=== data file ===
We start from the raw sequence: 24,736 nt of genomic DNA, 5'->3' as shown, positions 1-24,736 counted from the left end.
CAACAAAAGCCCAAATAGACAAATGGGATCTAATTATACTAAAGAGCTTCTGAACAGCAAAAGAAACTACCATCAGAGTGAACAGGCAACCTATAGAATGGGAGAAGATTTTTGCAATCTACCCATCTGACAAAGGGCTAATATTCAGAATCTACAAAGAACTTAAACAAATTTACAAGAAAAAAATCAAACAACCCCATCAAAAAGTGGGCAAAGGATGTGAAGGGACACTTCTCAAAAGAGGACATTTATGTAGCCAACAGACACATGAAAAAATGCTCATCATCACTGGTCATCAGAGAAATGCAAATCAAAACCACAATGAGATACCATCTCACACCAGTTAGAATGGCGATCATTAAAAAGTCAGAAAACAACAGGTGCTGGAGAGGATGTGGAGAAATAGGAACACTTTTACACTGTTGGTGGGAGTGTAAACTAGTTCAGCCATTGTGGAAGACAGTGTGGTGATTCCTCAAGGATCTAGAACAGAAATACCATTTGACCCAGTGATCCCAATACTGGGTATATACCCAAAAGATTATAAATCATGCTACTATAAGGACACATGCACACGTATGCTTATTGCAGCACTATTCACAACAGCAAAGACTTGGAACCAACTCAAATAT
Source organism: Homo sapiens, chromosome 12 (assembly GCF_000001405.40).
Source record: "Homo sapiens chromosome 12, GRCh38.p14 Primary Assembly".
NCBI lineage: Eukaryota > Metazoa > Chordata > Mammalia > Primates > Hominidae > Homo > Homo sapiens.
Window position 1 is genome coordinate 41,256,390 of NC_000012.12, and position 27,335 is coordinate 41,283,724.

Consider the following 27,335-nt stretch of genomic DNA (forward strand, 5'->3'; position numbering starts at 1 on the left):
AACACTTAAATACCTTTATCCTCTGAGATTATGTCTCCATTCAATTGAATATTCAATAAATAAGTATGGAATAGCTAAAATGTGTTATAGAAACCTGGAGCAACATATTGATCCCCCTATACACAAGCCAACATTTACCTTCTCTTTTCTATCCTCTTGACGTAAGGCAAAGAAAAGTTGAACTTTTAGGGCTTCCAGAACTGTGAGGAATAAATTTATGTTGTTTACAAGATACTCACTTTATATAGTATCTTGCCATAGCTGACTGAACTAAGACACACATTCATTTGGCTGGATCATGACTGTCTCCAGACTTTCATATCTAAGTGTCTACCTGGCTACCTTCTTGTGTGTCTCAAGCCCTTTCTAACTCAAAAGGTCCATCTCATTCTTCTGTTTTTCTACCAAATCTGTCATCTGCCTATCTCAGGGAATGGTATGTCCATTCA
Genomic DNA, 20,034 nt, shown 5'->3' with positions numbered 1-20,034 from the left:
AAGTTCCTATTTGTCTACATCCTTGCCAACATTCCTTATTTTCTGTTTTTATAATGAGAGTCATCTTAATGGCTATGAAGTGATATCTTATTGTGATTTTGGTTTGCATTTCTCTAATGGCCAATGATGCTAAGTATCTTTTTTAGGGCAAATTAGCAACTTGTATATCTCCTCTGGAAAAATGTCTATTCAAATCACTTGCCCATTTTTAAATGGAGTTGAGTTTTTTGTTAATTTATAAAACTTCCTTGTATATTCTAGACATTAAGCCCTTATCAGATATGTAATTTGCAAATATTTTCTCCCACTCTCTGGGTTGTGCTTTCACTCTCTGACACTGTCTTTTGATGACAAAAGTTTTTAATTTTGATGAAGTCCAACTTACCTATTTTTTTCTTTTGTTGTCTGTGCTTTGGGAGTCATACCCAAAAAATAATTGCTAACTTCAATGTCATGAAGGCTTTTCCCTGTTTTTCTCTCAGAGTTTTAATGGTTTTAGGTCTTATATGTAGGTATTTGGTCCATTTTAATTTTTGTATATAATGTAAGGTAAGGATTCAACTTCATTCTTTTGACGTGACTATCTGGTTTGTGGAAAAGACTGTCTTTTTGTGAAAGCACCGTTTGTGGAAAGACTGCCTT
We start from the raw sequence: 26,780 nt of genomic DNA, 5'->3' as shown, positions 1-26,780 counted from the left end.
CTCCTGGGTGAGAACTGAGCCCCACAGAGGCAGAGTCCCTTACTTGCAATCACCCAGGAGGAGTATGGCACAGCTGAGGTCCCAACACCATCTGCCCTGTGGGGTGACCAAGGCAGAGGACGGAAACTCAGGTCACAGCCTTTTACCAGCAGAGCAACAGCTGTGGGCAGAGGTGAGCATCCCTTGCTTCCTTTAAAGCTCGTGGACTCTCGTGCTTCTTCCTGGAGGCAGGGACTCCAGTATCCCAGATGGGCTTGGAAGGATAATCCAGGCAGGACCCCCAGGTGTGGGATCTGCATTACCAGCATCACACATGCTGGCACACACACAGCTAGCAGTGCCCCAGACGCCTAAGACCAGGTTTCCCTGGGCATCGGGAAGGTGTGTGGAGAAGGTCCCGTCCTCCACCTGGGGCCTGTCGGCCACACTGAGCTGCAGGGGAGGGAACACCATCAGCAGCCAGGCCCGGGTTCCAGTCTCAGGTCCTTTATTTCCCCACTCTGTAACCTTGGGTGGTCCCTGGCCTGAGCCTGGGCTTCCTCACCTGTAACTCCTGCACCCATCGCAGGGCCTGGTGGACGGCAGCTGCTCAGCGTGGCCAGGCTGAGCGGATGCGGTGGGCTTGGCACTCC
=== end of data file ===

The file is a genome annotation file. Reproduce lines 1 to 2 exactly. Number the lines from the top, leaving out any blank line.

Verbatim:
We start from the raw sequence: 24,736 nt of genomic DNA, 5'->3' as shown, positions 1-24,736 counted from the left end.
CAACAAAAGCCCAAATAGACAAATGGGATCTAATTATACTAAAGAGCTTCTGAACAGCAAAAGAAACTACCATCAGAGTGAACAGGCAACCTATAGAATGGGAGAAGATTTTTGCAATCTACCCATCTGACAAAGGGCTAATATTCAGAATCTACAAAGAACTTAAACAAATTTACAAGAAAAAAATCAAACAACCCCATCAAAAAGTGGGCAAAGGATGTGAAGGGACACTTCTCAAAAGAGGACATTTATGTAGCCAACAGACACATGAAAAAATGCTCATCATCACTGGTCATCAGAGAAATGCAAATCAAAACCACAATGAGATACCATCTCACACCAGTTAGAATGGCGATCATTAAAAAGTCAGAAAACAACAGGTGCTGGAGAGGATGTGGAGAAATAGGAACACTTTTACACTGTTGGTGGGAGTGTAAACTAGTTCAGCCATTGTGGAAGACAGTGTGGTGATTCCTCAAGGATCTAGAACAGAAATACCATTTGACCCAGTGATCCCAATACTGGGTATATACCCAAAAGATTATAAATCATGCTACTATAAGGACACATGCACACGTATGCTTATTGCAGCACTATTCACAACAGCAAAGACTTGGAACCAACTCAAATAT